Constitutional any change? The Judicial Review and Courts Act, Brexit Freedoms Bill and a new Bill of Rights

The past few weeks have seen a number of notable developments regarding new or proposed legislation which could have a significant impact on aspects of public and administrative law. Especially:

  • The Judicial Review and Courts Act 2022 recently received Royal Assent and introduces, among other things, changes to judicial review remedies.
  • The Queen’s Speech, delivered on May 11, 2022, revealed the government’s legislative program for the coming parliamentary year, including the introduction of a Brexit Bill of Rights and Freedoms Bill which could have an impact on claims based respectively on human rights and retained European law, in the future. .

The Judicial Review and Courts Act 2022 (there “JRCA“)

On April 28, 2022, the JRCA received Royal Assent (although the relevant provisions discussed below have not yet entered into force). The JRCA will introduce a number of changes to judicial review, which we detail below. You can also hear our take on the bill here.

(i) Cancellation of orders

Section 1 of the JRCA amends the Superior Courts Act of 1981 to provide two new types of rescission orders, which may be made with or without conditions:

  • A conditional rescission order (“SCO“) which may provide that the cancellation does not take effect until a date specified in the order. The contested decision or act will be valid until that date. The purpose of having a suspension period would be to maintain certainty in a period when the initial decision is valid, while allowing the public body time to reassess its decision before the suspension date.
  • A possible annulment order (“OQP“) which may remove or limit any retroactive effect of cancellation. The effect of an OQP would be that only future acts or decisions would be affected.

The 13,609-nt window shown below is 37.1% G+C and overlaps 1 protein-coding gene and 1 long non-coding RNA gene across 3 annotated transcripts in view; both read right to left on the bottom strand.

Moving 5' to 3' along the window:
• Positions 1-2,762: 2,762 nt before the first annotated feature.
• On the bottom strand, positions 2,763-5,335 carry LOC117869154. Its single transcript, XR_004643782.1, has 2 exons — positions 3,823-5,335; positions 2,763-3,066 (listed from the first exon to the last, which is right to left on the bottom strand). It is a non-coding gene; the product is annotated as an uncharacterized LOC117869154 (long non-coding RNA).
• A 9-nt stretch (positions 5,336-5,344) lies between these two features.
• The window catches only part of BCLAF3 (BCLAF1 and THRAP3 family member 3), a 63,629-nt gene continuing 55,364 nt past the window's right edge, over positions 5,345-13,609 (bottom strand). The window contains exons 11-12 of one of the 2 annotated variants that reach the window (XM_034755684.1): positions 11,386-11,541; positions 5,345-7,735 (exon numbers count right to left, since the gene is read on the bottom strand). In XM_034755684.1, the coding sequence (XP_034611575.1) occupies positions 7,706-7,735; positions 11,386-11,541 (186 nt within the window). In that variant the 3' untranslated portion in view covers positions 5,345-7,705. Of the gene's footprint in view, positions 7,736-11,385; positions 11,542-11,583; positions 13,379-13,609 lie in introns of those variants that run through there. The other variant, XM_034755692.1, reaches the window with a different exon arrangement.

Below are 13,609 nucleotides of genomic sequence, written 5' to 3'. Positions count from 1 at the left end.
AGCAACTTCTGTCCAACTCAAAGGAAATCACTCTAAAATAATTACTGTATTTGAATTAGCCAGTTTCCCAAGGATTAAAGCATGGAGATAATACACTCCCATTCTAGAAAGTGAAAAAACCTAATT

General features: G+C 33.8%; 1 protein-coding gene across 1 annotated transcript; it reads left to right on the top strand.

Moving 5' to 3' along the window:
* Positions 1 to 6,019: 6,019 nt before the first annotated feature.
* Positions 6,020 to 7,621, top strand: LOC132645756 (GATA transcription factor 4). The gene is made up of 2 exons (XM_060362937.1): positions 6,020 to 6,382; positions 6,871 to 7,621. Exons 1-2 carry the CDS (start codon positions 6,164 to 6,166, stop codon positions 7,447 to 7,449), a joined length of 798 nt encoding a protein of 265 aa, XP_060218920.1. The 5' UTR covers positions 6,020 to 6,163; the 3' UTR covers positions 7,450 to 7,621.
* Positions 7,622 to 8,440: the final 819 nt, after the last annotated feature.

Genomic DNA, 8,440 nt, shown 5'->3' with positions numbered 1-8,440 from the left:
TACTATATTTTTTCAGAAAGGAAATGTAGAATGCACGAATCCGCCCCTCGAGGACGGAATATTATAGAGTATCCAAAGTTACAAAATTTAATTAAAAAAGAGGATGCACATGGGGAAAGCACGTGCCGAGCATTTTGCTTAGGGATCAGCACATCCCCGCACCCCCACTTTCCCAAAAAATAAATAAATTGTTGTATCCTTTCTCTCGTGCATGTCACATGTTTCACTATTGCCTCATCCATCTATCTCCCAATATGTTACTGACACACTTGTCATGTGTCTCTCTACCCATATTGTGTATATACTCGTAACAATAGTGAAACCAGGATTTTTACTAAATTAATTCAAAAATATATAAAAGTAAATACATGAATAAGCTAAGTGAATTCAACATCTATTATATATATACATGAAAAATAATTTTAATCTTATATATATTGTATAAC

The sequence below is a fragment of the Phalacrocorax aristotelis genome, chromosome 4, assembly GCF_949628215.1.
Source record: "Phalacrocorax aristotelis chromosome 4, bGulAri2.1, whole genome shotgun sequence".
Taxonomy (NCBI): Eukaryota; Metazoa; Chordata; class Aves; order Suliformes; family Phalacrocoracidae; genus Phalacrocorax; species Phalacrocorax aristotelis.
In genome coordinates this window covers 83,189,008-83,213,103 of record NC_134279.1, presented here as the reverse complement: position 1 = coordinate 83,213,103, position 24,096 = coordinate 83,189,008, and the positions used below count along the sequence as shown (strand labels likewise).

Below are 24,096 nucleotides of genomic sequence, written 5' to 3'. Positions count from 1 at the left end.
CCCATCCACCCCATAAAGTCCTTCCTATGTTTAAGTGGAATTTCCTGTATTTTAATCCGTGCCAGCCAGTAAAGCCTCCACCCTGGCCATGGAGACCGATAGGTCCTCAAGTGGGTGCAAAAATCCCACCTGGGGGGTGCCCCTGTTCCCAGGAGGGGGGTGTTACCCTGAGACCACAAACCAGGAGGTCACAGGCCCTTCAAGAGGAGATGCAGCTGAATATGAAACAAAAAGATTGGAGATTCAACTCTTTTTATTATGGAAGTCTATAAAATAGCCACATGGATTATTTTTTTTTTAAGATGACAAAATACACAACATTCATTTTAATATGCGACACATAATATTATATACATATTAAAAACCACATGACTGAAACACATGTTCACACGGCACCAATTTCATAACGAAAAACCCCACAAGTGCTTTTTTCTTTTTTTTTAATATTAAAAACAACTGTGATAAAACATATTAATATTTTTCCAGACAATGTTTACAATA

To decide whether to establish an SQO or a PQO, the court to have to consider factors such as:

  • The nature and circumstances of the defect concerned;
  • Any resulting breach of good administration;
  • The interests or expectations of those who would benefit from the cancellation;
  • The interests or expectations of the persons who relied on the disputed act; and
  • Any other matter that seems relevant to the court.

Notably, the government accepted the House of Lords’ proposal to remove the presumption that an SQO or PQO should be granted where it offered adequate relief, unless there was good reason not to. TO DO. We welcome this amendment as it gives the courts greater discretion in the use of these new remedies.

(ii) Exclusion from review of a decision of the higher court to deny leave to appeal a decision of the first level court.

Section 2 of the JRCA 2022 amends the Courts, Tribunals and Law Enforcement Act 2007 by providing that where the higher court refuses leave to appeal against a decision of the first level court, this decision is described as “final and not subject to questioning or settling”. aside in any other court” (subject to certain limited exceptions). This is a legislative attempt to ensure that such a decision is not subject to judicial review. The aim was to partially overturn the decision to R (Cart) v Superior Court [2011] UKSC 28.

The Queen’s Speech

The Queen’s Speech, together with the accompanying briefing notes, provided details of legislative developments that may have an effect on the nature and/or scope of public law claims in the future.

(i) A New Bill of Rights

The government has announced plans to introduce a bill of rights which is likely to impact the approach to human rights claims in the UK in the future. This announcement is a further step in line with the government’s intention to “restore the balance of power between the legislature and the courtsby the draft Bill of Rights.

According to the briefing notes, the main elements of the bill are:

  • Establishing the primacy of UK case law, clarifying that it is not necessary to follow Strasbourg case law and that UK courts cannot interpret rights in a wider way than the Strasbourg Court.
  • Ensure that UK courts can no longer amend legislation contrary to its ordinary meaning and limit the ability of UK courts to impose ‘positive obligations’ on our public services without proper democratic oversight by restricting the scope of legislation judicial.